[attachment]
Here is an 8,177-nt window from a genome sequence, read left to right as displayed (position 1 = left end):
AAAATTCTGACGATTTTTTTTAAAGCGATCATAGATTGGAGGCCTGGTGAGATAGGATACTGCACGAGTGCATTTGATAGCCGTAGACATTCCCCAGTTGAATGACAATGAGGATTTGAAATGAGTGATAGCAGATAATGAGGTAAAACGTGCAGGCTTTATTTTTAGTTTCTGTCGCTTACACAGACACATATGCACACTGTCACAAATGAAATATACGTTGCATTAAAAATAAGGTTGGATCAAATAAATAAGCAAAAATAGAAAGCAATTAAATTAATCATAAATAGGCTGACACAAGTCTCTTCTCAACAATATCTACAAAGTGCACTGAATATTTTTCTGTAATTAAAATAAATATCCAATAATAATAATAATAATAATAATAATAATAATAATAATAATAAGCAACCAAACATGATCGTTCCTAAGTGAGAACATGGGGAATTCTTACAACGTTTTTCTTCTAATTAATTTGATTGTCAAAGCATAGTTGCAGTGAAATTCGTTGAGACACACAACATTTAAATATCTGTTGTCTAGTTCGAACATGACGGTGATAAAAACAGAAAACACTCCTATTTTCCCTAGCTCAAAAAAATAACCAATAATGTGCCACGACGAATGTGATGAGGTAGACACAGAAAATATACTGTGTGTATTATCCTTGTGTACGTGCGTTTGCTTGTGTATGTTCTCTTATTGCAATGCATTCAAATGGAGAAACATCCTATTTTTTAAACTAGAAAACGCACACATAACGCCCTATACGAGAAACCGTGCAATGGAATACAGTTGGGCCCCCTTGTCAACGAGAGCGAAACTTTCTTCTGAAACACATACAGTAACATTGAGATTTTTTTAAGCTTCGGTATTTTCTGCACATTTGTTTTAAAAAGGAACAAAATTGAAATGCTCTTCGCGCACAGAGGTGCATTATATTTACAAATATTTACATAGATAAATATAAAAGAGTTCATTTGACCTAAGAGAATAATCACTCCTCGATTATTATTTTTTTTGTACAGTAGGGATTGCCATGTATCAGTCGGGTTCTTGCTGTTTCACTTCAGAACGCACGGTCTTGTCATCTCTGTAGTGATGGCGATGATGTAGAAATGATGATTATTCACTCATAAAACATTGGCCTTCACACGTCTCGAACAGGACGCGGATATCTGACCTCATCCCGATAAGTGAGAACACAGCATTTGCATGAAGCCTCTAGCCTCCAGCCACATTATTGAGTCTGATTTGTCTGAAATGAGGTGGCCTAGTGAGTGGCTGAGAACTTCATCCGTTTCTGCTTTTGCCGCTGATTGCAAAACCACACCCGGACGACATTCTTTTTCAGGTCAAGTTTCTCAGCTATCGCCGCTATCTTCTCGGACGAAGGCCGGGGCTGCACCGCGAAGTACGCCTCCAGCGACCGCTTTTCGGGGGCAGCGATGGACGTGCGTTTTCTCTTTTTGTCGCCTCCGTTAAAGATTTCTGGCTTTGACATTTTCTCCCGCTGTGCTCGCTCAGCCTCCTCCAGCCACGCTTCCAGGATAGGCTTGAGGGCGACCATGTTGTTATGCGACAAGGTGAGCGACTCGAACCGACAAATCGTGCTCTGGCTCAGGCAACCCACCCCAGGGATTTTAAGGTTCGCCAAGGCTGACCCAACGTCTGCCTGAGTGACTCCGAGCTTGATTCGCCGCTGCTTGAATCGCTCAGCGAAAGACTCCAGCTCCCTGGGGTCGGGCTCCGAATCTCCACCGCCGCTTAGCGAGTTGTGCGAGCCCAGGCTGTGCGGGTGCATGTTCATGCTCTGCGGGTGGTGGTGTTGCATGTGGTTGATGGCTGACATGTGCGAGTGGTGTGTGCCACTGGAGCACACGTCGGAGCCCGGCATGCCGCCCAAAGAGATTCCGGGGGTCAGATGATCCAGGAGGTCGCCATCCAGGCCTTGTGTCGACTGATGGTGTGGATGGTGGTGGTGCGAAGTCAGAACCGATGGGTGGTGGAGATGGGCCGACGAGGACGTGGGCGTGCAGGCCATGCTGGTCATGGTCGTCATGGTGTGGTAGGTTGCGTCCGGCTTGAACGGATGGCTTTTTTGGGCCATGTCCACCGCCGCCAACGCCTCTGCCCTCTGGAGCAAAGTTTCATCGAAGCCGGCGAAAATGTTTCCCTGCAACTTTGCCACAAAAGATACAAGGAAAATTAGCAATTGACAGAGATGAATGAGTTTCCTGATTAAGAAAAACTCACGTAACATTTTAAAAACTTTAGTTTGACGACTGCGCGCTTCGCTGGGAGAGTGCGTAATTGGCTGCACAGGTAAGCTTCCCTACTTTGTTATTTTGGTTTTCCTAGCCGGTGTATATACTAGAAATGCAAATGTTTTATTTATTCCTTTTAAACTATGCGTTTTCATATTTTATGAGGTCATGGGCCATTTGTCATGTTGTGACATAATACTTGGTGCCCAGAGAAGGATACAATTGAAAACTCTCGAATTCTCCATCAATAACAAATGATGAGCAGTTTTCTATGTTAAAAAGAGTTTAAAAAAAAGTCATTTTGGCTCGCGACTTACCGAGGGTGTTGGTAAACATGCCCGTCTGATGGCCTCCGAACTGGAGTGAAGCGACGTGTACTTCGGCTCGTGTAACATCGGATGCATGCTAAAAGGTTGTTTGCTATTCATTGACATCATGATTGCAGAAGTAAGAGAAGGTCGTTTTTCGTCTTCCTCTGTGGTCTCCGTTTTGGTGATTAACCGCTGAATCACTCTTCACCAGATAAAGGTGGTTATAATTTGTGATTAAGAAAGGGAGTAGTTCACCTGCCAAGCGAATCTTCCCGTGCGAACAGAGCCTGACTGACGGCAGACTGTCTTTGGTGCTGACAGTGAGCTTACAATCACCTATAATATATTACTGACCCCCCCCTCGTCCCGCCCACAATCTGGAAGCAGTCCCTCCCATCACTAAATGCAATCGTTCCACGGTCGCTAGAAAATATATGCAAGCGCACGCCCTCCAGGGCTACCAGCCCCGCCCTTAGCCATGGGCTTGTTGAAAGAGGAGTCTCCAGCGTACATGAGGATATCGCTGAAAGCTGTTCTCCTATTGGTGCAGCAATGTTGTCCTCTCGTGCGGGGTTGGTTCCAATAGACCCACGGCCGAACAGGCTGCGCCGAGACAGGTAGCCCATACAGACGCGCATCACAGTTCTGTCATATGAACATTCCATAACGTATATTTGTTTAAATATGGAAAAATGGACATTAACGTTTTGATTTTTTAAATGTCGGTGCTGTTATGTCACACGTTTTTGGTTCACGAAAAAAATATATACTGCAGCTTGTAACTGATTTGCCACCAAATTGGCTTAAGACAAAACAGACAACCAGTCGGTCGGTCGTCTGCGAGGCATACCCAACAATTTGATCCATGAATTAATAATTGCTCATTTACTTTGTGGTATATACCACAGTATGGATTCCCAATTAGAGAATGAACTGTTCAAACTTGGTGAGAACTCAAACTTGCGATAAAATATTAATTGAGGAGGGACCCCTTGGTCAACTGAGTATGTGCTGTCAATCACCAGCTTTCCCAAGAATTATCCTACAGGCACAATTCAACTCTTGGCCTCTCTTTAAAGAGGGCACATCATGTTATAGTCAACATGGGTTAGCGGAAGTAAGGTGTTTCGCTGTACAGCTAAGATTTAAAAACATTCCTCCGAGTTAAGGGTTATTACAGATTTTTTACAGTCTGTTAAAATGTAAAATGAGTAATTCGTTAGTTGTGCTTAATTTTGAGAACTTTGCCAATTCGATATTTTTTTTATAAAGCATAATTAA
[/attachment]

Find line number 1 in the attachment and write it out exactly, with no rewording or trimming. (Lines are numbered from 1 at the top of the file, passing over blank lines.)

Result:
Here is an 8,177-nt window from a genome sequence, read left to right as displayed (position 1 = left end):